For Developers‎ > ‎Design Documents‎ > ‎

Menus, Hotkeys, & Command Dispatch (Mac)

This document covers how toolbar buttons, the main menu bar, and some context menus are hooked up to the back-end Command infrastructure in Chromium on Mac OS X.

Background

Menus are used in three places: the main menu, the toolbar menu, and the context menu for right clicks. Menus are constructed using the AppKit framework. The two relevant classes are NSMenu, and NSMenuItem. 

Mac OS X has a main menu bar that needs to update based on the front-most window as well as remain functional when there are no windows open (a situation which can't happen on Windows and Linux). 

Construction

The class MenuController and its subclasses are used to dynamically generate or modify menus.
The nib file 'MainMenu.xib' generates the static portion of the main menu.

e.g.
The Bookmarks submenu of the main menu consists of:
1. The static portion of the submenu generated by MainMenu.xib
2. A dynamically updated portion generated by BookmarkMenuBridge.

Enabling/Disabling Menu Items

The cross-platform (XP) infrastructure uses a CommandUpdater object to represent the enabled state of a set of commands. Each Browser object has a CommandUpdater allowing it to maintain unique state that differs from window to window. User interface views, such as menus or buttons, are responsible for querying the appropriate CommandUpdater "model" to obtain their enabled state.

In cocoa, the "enabled" state is determined by sending the validateUserInterfaceItem: selector up the responder chain for each menu item. Despite the fact that MenuController implements  validateUserInterfaceItem:, it may not be a part of the responder chain. The relevant validateUserInterfaceItem: implementation will vary from menu to menu. Most menu items are handled by the BrowserWindowController which asks its corresponding Browser's CommandUpdater for the enabled state of the command id given by the item's tag. This also handles toggling commands and updating the item's title to match current application state.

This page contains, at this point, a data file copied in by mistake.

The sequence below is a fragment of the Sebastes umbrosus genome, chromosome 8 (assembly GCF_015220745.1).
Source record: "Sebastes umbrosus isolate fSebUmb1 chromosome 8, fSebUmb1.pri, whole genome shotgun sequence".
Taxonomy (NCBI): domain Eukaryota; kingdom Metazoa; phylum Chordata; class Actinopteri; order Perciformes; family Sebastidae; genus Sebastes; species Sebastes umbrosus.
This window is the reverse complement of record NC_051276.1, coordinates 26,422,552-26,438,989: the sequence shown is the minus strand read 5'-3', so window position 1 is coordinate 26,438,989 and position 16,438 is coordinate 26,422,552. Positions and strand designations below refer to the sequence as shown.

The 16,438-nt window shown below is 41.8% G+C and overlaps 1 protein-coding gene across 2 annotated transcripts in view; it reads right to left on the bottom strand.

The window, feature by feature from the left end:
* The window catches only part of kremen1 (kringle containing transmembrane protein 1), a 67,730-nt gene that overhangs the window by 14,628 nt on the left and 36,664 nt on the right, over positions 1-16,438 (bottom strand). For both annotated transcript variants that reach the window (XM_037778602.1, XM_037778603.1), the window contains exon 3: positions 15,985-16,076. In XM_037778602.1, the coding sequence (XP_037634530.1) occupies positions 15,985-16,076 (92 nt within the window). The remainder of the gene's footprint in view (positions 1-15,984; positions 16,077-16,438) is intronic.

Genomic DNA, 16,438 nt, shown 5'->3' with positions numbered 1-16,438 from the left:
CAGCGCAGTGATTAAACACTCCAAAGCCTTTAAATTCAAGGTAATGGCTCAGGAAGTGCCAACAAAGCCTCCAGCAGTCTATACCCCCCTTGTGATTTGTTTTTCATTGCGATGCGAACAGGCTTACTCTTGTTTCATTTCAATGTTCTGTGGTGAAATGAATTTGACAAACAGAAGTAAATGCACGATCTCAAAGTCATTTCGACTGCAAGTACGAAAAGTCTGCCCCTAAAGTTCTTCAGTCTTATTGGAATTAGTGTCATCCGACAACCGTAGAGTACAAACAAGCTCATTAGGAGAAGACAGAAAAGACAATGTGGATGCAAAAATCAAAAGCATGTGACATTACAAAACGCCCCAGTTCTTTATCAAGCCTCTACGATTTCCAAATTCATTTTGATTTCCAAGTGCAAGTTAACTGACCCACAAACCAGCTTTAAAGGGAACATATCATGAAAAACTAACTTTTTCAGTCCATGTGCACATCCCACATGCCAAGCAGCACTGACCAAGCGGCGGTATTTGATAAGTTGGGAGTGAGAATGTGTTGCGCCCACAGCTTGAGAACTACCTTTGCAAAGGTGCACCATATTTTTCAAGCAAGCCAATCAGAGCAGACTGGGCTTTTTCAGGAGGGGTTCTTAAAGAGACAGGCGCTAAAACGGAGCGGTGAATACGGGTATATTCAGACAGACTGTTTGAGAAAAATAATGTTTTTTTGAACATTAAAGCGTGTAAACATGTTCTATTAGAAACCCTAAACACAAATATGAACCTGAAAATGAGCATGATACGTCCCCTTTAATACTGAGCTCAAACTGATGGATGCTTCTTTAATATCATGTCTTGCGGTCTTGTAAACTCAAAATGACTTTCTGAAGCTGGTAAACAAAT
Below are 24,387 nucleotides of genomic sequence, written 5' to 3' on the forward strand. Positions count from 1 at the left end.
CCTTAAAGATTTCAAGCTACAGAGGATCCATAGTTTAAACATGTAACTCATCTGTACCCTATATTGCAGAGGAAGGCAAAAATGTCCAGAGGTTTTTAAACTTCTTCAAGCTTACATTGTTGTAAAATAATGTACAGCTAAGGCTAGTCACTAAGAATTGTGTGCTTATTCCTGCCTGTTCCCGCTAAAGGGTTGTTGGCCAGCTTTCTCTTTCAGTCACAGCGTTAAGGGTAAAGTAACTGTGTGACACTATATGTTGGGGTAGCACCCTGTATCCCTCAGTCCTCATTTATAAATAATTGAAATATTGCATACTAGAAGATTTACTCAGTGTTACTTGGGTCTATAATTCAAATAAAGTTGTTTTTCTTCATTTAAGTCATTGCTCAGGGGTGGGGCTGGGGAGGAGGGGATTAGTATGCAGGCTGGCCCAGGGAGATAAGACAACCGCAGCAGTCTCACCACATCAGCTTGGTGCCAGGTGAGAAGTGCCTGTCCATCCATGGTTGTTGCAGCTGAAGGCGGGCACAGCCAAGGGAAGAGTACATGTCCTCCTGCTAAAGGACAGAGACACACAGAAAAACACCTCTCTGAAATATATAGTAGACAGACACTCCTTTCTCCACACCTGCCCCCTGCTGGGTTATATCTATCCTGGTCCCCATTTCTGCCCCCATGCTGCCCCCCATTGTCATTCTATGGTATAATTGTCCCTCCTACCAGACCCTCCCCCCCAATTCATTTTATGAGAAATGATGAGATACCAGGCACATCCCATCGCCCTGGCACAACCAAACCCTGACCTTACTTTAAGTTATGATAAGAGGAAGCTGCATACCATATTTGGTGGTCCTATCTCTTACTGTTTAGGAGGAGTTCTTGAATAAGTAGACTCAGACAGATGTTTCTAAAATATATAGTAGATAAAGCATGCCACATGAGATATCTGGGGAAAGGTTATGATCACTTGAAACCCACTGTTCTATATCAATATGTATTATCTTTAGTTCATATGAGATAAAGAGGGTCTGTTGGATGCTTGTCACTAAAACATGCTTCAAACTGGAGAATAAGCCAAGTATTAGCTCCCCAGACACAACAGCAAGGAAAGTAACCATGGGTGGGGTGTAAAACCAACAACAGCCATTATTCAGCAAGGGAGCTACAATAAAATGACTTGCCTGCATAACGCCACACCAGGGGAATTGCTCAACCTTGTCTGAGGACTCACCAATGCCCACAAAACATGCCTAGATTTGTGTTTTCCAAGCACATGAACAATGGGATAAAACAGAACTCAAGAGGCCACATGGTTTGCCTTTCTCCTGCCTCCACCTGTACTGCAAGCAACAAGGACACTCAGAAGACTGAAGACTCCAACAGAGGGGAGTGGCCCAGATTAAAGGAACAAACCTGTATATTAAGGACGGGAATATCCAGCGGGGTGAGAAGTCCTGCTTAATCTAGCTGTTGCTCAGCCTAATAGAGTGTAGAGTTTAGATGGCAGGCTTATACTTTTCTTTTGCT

In the case of buttons, the relevant controller (such as ToolbarController) registers for changes from the CommandUpdater using a CommandObserverBridge. When one of the relevant commands changes its state, the bridge sends enabledStateChangedForCommand:enabled: allowing the controller to update the enabled state of the button.

For more information, see the Apple documentation on User Interface Validation.

Dispatch

NSMenuItem has 3 important characteristics: the tag (XP id of the command), the hotkey/accelerator, and the action/target pair. There are two ways to invoke a menu item - by clicking on it, or by using the hotkey. 

When a user selects a menu item by clicking on it:
  1. BrowserCrApplication receives a sendAction:to:from: callback. It performs logging & exception handling. It forwards to its parent class.
  2. NSApplication invokes the action/target pair.
  3. If the NSMenuItem was created by a MenuController subclass, it may have a custom action/target pair. The target is sent the action, and processes the response. END
  4. By default, the NSMenuItem has action=commandDispatch: target=firstResponder. The tag contains the id of the command. There are 2 possible first responders.
  5. If there exists a relevant browser window, the first responder is BrowserWindowController, which forwards the invocation to BrowserCommandController::ExecuteCommandWithDisposition. 
  6. Otherwise, the first responder is AppController, which processes the event in commandDispatch:.
When a user presses the hotkey associated with a menu item (and there exists a relevant browser window)ChromeEventProcessingWindow performKeyEquivalent: is invoked. It tries to process the hotkey as a extension action, or as a global keyboard shortcut (such as ctr+tab to move to next tab, see global_keyboard_shortcuts_mac.mm for more details). If it fails to process the hotkey, then an event is generated and goes through the same flow from directly clicking the menu item.

When a user presses the hotkey associated with a menu item (and there does not exist a browser window), an event is generated and goes through the same flow from directly clicking the menu item.

There is also a commandDispatchUsingKeyModifiers: for dispatching commands that do different things based on the state of modifier keys (for example, command-clicking the "Home" button opens the home page in a new window).

Comments